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I have an error log from a user with a stack trace that I don't fully understand. Here's how it looks

Stack Trace:
   at ...Presenters.Forms.PresenterHome.<GetCounts>b__f(IActivityItem activityItem)
   at System.Linq.Enumerable.Count[TSource](IEnumerable`1 source, Func`2 predicate)
   at ...Presenters.Forms.PresenterHome.GetCounts(Int32& completeCount, Int32& incompleteCount)
   at ...Presenters.Forms.PresenterHome.UpdateSummaryPanel()

(I have removed the start of some namespaces to protect client's identity)

The part I don't understand is <GetCounts>b__f(...) and why it is called after Enumerable.Count[...](...). I assume it has something to do with the Count predicate but I can't quite decipher this.

If it helps the exception is an InvalidCastException. Here is some of the code involved (slightly modified to protect identity).

void UpdateSummaryPanel()
    int completeCount;
    int incompleteCount;
    GetCounts(out completeCount, out incompleteCount);

private void GetCounts(
    out int completeCount, 
    out int incompleteCount)
    incompleteCount = _applicationContext.ActivityItems.Count(
        activityItem => activityItem.ActivityType == ActivityTypes.Foo
                        && ((FooActivity) activityItem).Status != CaptureStatus.Bar);

    // similar code for other count

For what it's worth I'm pretty sure I know what's causing the error (ie where the bad cast is) but what I'm really curious about is that <GetCounts>b__f(...) member in the stack trace.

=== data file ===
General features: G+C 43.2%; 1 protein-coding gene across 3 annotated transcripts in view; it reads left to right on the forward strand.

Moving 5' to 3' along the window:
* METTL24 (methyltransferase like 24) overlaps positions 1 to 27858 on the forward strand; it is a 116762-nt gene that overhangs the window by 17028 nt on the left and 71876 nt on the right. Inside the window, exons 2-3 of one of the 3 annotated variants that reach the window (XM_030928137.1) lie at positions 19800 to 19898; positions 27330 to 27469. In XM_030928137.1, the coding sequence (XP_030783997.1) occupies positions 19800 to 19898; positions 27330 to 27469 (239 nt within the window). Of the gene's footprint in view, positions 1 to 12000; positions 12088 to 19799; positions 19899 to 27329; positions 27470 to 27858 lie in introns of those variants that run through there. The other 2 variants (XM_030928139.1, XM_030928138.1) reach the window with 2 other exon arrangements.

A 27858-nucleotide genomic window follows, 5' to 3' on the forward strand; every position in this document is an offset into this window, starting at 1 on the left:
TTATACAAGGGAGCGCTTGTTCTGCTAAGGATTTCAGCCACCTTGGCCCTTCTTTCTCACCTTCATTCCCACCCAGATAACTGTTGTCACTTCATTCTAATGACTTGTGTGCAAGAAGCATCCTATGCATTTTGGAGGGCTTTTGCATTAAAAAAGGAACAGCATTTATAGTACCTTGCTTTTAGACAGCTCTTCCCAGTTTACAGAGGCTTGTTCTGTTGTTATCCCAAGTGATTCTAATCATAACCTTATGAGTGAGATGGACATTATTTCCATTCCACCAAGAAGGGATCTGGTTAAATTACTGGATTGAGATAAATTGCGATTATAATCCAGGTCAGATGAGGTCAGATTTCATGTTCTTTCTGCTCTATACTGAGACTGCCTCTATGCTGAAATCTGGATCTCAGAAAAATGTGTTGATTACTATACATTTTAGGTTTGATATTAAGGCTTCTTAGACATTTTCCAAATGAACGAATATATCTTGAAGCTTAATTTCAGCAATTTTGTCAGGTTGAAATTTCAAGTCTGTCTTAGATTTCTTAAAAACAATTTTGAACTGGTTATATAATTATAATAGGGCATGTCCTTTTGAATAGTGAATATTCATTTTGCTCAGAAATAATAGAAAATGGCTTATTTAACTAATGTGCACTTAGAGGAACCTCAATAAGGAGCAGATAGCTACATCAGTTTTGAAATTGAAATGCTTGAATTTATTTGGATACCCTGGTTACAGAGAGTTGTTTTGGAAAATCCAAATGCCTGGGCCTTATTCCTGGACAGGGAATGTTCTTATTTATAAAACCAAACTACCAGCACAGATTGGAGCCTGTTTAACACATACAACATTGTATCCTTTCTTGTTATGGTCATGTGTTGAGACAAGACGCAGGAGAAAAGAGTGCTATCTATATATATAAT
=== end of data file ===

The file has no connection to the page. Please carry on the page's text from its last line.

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Looks like autogenerated code. Typical sources for that are lambdas, yield-iterators, and C#5's async-methods. In your case it's clearly the lambda. – CodesInChaos Feb 8 '12 at 20:37
up vote 3 down vote accepted

If you open up your assembly with Reflector, dotPeek etc, you'll see that the compiler has put the logic for your lambda expression inside GetCounts into another method - in this case <GetCounts>b__f. This is entirely normal for lambda expressions and anonymous methods - and some other C# features (iterator blocks, anonymous types, automatically implemented methods etc) also create members for you automatically.

The angle-brackets in the name are a good indication of it being compiler-generated: the compiler uses an unspeakable name - one which isn't a valid identifier - to make sure that not only will there not be any collisions with your other members, but you'll also never be able to refer to these "hidden" members within your code.

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Thanks Jon! (love your books, especially your F# one with Tomas Petricek) – Martin Doms Feb 8 '12 at 20:43
@MartinDoms: It's embarrassing that I really don't know F# - Tomas did almost all the work on that one :) – Jon Skeet Feb 8 '12 at 20:54
I mentally skip over the async / await keywords so it didn't click for me at first why I wasn't seeing my error as ClassName.MethodName(). Instead I was seeing ClassName.<MethodName>d__123.MoveNext(). I realized if your code is using the async / await approach, the compiler has to auto-generate the wrapper code to support that functionality. So it then made sense. – Brock Mar 22 at 13:40

It means it is within something that the compiler generated, in this case being an anonymous delegate. More specifically, the compiler is generating a method named <GetCounts>b__f on your type.

share|improve this answer
Thanks man that helps a lot. – Martin Doms Feb 8 '12 at 20:43

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